The Acreage Neighborhood Plan, created by the Acreage Landowners’ Association and adopted by Palm Beach County in 1996, might now appear more like a history book of how the area evolved than a diagram of what The Acreage wants to become.
The ALA held a workshop on Tuesday, July 16 to study the Acreage Neighborhood Plan with the goal of reviewing the plan to determine what is obsolete and what should be written into the plan going into the future.
The workshop, led by Indian Trail Improvement District President Betty Argue, was the third of six workshops planned by ALA board members to better acquaint themselves with their responsibilities and role as a community watchdog keeping an eye on ITID and the county, and as stewards of the Acreage Neighborhood Plan.
Also attending was Bryan Davis, principal planner for the Palm Beach County Planning, Zoning & Building Department.
Argue said that the Acreage Neighborhood Plan is included in the county’s comprehensive plan for reference in considering land uses in regard to neighborhood needs. “The county can use this as a guide, but they don’t have to adhere to it,” Argue said.
The neighborhood plan has not been updated since 2008, when the ALA adopted an amendment to allow a gas station at Orange Blvd. and Seminole Pratt Whitney Road.
The vision of the neighborhood plan is to preserve the rural lifestyle of The Acreage by encouraging rural architecture and developing in 1.25-acre residential lots. Commercial use is not encouraged but allowed to a limited extent.
“One of the things that the county views in terms of our area and how it’s described in the comprehensive plan under the exurban tier is that we’re sort of an antiquated subdivision,” Argue said, explaining that today, a developer would not be allowed to build so much land on large lots the way The Acreage developed.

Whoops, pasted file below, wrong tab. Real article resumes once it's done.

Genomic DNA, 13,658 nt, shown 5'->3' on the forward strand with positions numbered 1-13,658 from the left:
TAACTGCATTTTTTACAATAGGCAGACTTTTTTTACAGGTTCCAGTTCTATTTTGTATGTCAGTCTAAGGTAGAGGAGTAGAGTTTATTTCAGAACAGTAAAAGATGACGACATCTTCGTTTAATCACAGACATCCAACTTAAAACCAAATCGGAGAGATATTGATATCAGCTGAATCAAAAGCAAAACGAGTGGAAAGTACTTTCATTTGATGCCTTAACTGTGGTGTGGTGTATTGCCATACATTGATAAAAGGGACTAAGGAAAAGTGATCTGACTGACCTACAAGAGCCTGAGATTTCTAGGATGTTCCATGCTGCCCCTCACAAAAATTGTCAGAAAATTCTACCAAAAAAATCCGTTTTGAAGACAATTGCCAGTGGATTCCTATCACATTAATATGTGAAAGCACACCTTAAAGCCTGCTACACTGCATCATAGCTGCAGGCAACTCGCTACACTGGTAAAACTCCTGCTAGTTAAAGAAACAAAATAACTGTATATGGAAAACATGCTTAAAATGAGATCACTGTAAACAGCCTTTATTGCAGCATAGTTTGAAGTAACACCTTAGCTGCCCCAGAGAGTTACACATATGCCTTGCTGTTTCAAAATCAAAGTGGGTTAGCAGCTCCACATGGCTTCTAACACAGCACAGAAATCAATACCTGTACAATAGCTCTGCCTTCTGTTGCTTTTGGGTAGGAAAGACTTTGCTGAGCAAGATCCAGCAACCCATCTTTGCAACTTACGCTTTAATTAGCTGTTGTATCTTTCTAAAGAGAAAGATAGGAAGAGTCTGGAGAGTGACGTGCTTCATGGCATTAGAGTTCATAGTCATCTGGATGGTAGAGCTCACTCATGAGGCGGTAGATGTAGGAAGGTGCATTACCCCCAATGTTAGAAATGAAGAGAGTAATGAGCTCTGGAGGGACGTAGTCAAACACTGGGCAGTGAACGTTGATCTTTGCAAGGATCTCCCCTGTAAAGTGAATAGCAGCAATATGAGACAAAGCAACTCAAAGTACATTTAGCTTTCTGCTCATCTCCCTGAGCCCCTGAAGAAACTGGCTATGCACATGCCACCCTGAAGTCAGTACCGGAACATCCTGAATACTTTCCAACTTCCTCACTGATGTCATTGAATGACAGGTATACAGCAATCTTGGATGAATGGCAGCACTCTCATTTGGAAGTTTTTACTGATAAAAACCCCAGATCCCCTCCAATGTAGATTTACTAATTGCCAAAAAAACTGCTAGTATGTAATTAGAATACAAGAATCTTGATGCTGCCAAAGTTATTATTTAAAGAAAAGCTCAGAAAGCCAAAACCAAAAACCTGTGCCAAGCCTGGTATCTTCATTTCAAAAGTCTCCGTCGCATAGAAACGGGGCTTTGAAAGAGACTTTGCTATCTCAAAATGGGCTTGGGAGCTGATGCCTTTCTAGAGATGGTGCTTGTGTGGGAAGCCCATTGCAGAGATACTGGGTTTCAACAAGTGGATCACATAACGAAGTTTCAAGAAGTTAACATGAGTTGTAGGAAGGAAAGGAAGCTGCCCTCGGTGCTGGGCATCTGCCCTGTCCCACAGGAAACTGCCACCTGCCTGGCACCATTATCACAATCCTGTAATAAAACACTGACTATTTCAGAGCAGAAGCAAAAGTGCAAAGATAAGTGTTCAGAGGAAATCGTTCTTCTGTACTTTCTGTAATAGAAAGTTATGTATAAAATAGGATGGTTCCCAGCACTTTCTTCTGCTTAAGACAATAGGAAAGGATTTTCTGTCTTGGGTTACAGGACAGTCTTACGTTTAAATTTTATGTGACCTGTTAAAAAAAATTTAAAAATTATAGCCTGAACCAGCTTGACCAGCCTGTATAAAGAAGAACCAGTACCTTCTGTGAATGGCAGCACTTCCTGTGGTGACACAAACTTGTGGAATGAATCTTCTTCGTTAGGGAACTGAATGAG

“However, we view that as part of our character and representative of our community,” Argue said. “We want to protect that and make sure that doesn’t change.”
Another part of the Acreage Neighborhood Plan is to explore the feasibility of incorporation.
“There was a steering committee that was made, and they did attempt to do a feasibility study, but that incorporation effort ended up being killed, and subsequently there was another effort a couple of years ago,” Argue said.
Under the plan, the county is obliged to notify the ALA and ITID of contemplated land use changes and code violations in the area. Argue noted that a county code enforcement official has been invited to one of the ALA workshops to inform members on the topic of code violations in The Acreage.
The neighborhood plan also encourages development of limited commercial centers at intersections of county arterial roads that are compatible with the design of the community.
“Since [the Acreage Neighborhood Plan] was done, we ended up with the Publix shopping center and all that other commercial that is at Orange [Blvd.] and Seminole Pratt [Whitney Road],” Argue said. “Since then, there have also been approvals for commercial along Northlake Blvd., as well as the intersection of Seminole Pratt and Southern Blvd.”